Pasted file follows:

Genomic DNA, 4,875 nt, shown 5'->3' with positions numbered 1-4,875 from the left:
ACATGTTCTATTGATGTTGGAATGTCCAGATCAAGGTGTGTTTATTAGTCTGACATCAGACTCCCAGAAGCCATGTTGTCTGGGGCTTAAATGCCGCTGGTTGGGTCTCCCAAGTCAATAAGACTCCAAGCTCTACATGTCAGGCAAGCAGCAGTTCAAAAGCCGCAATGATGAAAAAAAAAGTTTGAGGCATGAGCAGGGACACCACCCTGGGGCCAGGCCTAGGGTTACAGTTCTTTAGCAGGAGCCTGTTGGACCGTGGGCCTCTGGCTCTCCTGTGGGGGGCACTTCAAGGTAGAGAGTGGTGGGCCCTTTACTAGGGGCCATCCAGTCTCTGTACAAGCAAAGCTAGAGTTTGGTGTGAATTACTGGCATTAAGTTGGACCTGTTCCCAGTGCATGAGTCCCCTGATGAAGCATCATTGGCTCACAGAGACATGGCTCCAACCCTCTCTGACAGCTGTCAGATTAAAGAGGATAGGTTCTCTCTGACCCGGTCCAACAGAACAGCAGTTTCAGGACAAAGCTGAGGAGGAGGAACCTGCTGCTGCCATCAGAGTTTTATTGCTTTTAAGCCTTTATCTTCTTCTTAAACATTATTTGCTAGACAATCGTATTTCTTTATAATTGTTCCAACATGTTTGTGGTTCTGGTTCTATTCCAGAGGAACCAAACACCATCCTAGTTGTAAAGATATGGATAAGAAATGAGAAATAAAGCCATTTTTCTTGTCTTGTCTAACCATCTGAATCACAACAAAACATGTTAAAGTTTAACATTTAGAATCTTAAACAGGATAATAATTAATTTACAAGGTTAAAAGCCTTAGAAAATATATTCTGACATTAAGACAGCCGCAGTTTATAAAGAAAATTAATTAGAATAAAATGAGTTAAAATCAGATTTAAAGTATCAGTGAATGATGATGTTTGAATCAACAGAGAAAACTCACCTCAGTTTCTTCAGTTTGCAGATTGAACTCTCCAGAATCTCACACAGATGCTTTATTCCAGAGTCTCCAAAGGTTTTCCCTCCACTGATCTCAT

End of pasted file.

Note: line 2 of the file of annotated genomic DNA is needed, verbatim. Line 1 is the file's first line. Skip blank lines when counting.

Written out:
ACATGTTCTATTGATGTTGGAATGTCCAGATCAAGGTGTGTTTATTAGTCTGACATCAGACTCCCAGAAGCCATGTTGTCTGGGGCTTAAATGCCGCTGGTTGGGTCTCCCAAGTCAATAAGACTCCAAGCTCTACATGTCAGGCAAGCAGCAGTTCAAAAGCCGCAATGATGAAAAAAAAAGTTTGAGGCATGAGCAGGGACACCACCCTGGGGCCAGGCCTAGGGTTACAGTTCTTTAGCAGGAGCCTGTTGGACCGTGGGCCTCTGGCTCTCCTGTGGGGGGCACTTCAAGGTAGAGAGTGGTGGGCCCTTTACTAGGGGCCATCCAGTCTCTGTACAAGCAAAGCTAGAGTTTGGTGTGAATTACTGGCATTAAGTTGGACCTGTTCCCAGTGCATGAGTCCCCTGATGAAGCATCATTGGCTCACAGAGACATGGCTCCAACCCTCTCTGACAGCTGTCAGATTAAAGAGGATAGGTTCTCTCTGACCCGGTCCAACAGAACAGCAGTTTCAGGACAAAGCTGAGGAGGAGGAACCTGCTGCTGCCATCAGAGTTTTATTGCTTTTAAGCCTTTATCTTCTTCTTAAACATTATTTGCTAGACAATCGTATTTCTTTATAATTGTTCCAACATGTTTGTGGTTCTGGTTCTATTCCAGAGGAACCAAACACCATCCTAGTTGTAAAGATATGGATAAGAAATGAGAAATAAAGCCATTTTTCTTGTCTTGTCTAACCATCTGAATCACAACAAAACATGTTAAAGTTTAACATTTAGAATCTTAAACAGGATAATAATTAATTTACAAGGTTAAAAGCCTTAGAAAATATATTCTGACATTAAGACAGCCGCAGTTTATAAAGAAAATTAATTAGAATAAAATGAGTTAAAATCAGATTTAAAGTATCAGTGAATGATGATGTTTGAATCAACAGAGAAAACTCACCTCAGTTTCTTCAGTTTGCAGATTGAACTCTCCAGAATCTCACACAGATGCTTTATTCCAGAGTCTCCAAAGGTTTTCCCTCCACTGATCTCAT